Music, animation, and dance students take over Fed Square’s digital façade on New Year’s Eve

Student musicians and artists taking over Fed Square on NYE. L - R: Leon Tran, Quinn Franks, Emily White, Dean Elliot, Joshuah Ephraums, Mike Callander, Serge Balaam, and Di Drew. Image credit: Timothy Walsh
Student musicians and artists taking over Fed Square on NYE. L - R: Leon Tran, Quinn Franks, Emily White, Dean Elliot, Joshuah Ephraums, Mike Callander, Serge Balaam, and Di Drew. Image credit: Tim Walsh

Students from the Melbourne Conservatorium of Music and the Victorian College of the Arts (VCA) at the University of Melbourne will take over Fed Square on New Year's Eve with an electrifying evening of performances from 6.30pm.

DJs and music producers from the Interactive Composition (IC) course at the Conservatorium will perform on the main stage, accompanied by live dance performances and eye-catching animations from VCA students throughout the evening and for the countdown to 2023.

For Interactive Composition student Di Drew, the opportunity to perform at Fed Square on New Year’s Eve is “a dream come true”.

Usually composing music for film, TV, and video games, Di will now take their music out of the studio and on to one of Melbourne’s most iconic stages in front of thousands.

“I've been working on a solo electronica project called SHIVERS, which is a celebration of chopped and screwed beats, jazz, 90s video games, and vaporwave,” they said.

Di Drew, Interactive Composition student at the Melbourne Conservatorium of Music. Image credit: Susanna Ling

Because the IC program caters to such a wide array of musical styles, and genres, there is great diversity of talent within the cohort, with each performer bringing something unique to the event’s musical soundscape.

R.P. Downie, a current Master of Music student, will draw on several musical influences during his New Year’s set.

“I’ll be playing auto-tune heavy music – taking cues from the likes of Cher, T-Pain, R&B, and the rave music scene that exploded in the 90s and 2000s,” he said. “But I’ll also be celebrating music theatre, cheesy storytelling, and over-dramatized songwriting.”

Dance students Emily White and Valentina Emerald have enjoyed collaborating with their peers in the lead up to the event.

“I think interdisciplinary collaboration is extremely important and a terrific opportunity for us as students to make long-term professional connections. It's fantastic seeing others’ visions realised and then complementing that through my own vision and practice with movement,” said White.

Emily White, Dance student at the Victorian College of the Arts. Image credit: Tim Walsh

Emerald said: “I'm eager to share my craft with everyone on the biggest night of the year. It's the perfect space to bring dance and art to a wider audience. It’s fantastic to see this coming from younger artists who are often not given these opportunities. I can't wait to see the crowd and feed off their energy!”

Emerald is collaborating with fellow dance artist Aimee Raitman to create an improvised movement response to the work of the musicians and animators.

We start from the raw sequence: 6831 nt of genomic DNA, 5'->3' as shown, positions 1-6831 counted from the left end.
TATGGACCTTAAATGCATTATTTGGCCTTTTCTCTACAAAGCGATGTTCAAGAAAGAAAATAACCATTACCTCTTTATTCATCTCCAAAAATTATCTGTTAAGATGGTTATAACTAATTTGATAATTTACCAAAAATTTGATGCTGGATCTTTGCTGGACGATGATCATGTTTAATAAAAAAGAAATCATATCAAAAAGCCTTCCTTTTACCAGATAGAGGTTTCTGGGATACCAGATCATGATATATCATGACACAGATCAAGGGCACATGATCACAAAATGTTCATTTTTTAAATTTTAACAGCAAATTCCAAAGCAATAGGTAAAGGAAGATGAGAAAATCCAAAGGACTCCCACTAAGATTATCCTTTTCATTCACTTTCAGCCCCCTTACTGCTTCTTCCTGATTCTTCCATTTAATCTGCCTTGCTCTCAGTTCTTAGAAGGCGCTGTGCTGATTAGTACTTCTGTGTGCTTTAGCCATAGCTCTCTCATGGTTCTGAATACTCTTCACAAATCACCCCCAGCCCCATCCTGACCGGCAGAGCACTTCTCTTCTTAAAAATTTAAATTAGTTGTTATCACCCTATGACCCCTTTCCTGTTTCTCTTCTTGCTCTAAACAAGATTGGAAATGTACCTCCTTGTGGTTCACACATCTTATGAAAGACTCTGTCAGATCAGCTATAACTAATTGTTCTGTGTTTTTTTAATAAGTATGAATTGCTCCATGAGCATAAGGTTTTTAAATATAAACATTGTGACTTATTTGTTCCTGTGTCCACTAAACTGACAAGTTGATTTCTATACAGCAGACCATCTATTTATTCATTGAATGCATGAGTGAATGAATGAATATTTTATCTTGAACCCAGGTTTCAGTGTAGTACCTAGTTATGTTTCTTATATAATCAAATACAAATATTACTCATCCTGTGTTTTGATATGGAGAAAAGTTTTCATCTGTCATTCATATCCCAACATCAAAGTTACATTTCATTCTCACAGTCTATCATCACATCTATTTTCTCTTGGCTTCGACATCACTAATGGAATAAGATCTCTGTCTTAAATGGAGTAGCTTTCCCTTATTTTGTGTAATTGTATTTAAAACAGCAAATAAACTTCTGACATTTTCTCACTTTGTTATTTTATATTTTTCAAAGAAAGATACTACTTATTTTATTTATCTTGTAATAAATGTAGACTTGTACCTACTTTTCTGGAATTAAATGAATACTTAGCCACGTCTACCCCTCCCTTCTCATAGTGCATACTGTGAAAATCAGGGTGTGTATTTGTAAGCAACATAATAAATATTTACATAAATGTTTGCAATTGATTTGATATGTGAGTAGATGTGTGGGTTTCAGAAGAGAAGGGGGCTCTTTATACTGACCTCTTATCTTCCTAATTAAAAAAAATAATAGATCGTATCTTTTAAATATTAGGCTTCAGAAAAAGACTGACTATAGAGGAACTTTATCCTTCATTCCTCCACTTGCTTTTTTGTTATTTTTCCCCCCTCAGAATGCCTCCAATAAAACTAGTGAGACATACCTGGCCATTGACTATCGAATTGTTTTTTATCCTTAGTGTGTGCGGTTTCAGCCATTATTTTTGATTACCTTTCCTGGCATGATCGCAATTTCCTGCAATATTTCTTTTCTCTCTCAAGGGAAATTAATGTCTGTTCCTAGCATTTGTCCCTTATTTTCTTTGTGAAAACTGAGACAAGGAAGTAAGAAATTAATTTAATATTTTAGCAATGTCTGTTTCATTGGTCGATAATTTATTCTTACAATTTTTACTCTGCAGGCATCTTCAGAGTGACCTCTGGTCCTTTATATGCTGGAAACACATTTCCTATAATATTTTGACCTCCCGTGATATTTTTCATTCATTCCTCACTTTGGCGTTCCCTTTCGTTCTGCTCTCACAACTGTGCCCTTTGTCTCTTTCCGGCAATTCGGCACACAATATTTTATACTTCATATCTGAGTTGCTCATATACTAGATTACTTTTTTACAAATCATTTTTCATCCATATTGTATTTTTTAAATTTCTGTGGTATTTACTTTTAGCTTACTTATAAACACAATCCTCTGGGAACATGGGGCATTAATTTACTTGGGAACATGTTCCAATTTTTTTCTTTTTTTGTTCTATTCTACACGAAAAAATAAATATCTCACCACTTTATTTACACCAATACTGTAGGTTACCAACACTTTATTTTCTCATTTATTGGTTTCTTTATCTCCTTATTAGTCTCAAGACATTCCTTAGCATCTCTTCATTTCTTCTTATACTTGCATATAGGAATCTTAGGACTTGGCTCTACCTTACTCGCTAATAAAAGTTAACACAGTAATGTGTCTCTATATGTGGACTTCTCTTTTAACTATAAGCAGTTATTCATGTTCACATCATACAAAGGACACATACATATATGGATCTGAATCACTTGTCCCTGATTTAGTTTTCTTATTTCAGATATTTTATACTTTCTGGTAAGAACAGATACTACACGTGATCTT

“It's hard to pull focus in a space where there are thousands of people, so we have created a performance that will catch the eye of passers-by – something colourful, fun, and flashy. We are inspired by the idea of ‘dropping the ball’ at New Year’s and have drawn influence from the New Year countdown for our performance,” she said.

The ten-second countdown to 2023 will be brought to life by spectacular animations projected onto Fed Square’s Big Screen.

Animation student Quinn Franks said: “Having my animations projected onto the Fed Square screen is so surreal. It is an honour to display my work at such an iconic venue so soon after finishing my studies. I am rapt to be a part of it all.

“My animations will be bright, colourful and bring the energy of a party. It will be an adrenaline rush to see the huge crowd interacting with my work - it's going to be a fun night.”

Quinn Franks, Animation student at the Victorian College of the Arts. Image credit: Susanna Ling

Dr Mike Callander, Lecturer in Interactive Composition and the curator of the evening’s program, said the show also marks the 10th anniversary of the Interactive Composition course at the Conservatorium.

“The show celebrates 10 years of Interactive Composition, a course that explores how sound intersects with other media and how music producers collaborate with makers from other disciplines, such as animation and dance. To showcase that approach, we have curated a multimedia performance extravaganza at Fed Square to coincide with the city’s NYE celebrations,” he said.

Mike Callander, Lecturer in Interactive Composition has curated the evening's performances. Image credit: Tim Walsh

Sarah Tutton, Director of Programming & Interpretation of the Melbourne Arts Precinct, the organisation that operates Fed Square, said this project is a strong opportunity for students of Melbourne’s arts precinct.

“This is a brilliant opportunity for young creatives to showcase their work to a captive and joyful audience in the heart of Melbourne’s CBD. Fed Square’s digital façade including the iconic big screen is the only digital screen of its kind in Australia – it is an unparalleled digital gallery space reaching thousands of people each day. We’re excited to see the students’ work take over the Square with dance, animation and music on what is one of Fed Square’s busiest nights of the year.”

New Year’s Eve celebrations kick off at Fed Square from 6.30pm on 31 December. Find out more on the Fed Square website.